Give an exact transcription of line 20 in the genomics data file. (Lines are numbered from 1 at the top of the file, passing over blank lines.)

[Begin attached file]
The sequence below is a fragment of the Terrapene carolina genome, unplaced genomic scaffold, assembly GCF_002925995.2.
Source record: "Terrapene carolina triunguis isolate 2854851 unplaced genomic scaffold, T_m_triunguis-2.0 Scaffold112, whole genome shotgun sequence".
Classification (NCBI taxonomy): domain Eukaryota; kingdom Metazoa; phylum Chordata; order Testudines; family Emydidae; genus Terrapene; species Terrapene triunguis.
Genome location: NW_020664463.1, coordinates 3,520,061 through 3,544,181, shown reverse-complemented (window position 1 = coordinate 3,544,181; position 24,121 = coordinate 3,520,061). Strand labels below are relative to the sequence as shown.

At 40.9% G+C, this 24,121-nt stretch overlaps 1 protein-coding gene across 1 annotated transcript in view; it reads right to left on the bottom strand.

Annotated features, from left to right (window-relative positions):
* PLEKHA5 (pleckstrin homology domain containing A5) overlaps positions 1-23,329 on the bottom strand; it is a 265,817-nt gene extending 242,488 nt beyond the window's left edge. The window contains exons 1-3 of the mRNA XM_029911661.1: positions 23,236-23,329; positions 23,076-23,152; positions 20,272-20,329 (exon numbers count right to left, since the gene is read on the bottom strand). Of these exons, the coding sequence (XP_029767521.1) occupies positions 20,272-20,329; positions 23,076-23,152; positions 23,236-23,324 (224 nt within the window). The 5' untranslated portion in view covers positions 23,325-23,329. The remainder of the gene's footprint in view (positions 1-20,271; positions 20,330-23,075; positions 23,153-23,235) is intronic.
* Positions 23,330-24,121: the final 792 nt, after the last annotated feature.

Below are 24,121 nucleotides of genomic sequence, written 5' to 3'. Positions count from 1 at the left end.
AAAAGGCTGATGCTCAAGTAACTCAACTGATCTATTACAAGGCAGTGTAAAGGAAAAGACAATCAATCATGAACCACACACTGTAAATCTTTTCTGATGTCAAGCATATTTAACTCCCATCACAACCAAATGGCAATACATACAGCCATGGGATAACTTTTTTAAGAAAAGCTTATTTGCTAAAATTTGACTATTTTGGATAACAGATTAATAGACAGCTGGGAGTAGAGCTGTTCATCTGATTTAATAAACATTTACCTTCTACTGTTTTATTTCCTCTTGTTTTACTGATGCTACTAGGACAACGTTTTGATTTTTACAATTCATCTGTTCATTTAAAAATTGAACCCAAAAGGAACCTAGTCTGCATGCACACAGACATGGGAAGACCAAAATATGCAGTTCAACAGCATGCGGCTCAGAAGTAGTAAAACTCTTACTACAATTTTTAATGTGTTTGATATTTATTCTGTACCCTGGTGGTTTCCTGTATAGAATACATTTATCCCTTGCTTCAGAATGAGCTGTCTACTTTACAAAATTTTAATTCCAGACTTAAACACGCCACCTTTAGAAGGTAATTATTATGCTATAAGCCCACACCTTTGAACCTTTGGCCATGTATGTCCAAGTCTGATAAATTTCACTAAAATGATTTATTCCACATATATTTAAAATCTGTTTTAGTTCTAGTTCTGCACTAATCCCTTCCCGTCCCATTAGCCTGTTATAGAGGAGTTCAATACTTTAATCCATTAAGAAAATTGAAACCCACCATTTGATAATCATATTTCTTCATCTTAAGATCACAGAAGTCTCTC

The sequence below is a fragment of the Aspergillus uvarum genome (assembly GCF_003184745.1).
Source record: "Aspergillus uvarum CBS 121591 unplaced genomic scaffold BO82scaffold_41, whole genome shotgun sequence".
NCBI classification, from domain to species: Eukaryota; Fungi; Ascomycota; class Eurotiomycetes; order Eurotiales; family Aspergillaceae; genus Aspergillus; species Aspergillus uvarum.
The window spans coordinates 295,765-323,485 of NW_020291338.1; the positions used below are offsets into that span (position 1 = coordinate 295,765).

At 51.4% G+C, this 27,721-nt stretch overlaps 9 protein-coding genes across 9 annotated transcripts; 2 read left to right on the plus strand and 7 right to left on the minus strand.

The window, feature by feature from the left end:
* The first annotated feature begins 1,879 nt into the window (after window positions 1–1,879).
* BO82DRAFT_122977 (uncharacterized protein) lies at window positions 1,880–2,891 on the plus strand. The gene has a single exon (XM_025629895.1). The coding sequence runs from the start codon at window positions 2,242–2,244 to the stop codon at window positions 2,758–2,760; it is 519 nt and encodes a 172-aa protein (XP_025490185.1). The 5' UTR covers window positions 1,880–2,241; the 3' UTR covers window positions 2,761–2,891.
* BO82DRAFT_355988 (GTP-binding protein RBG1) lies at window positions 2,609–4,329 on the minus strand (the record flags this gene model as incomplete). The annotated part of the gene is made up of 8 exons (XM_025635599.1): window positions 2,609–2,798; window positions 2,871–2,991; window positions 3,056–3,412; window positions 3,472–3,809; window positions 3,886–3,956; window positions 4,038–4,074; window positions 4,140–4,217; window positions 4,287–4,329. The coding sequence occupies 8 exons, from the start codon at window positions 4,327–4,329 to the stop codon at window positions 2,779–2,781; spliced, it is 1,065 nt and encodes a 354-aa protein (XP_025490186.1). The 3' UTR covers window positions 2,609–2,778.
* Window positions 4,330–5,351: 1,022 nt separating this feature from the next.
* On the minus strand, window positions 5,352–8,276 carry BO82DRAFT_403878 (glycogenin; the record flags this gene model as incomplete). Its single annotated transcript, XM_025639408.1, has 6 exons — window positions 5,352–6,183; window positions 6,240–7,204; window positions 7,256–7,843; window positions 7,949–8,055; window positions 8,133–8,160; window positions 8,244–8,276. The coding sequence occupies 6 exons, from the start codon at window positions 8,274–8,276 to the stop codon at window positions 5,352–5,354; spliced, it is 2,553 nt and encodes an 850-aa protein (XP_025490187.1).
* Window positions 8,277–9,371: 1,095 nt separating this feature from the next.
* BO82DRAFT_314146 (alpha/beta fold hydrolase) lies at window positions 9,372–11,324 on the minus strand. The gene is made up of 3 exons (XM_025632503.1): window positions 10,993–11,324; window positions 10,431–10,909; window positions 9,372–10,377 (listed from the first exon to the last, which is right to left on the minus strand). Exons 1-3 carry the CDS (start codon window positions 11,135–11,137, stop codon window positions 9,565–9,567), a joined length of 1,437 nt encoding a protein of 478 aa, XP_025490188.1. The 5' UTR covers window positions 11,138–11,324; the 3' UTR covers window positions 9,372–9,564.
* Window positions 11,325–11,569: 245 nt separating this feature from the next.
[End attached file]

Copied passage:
* Window positions 4,330–5,351: 1,022 nt separating this feature from the next.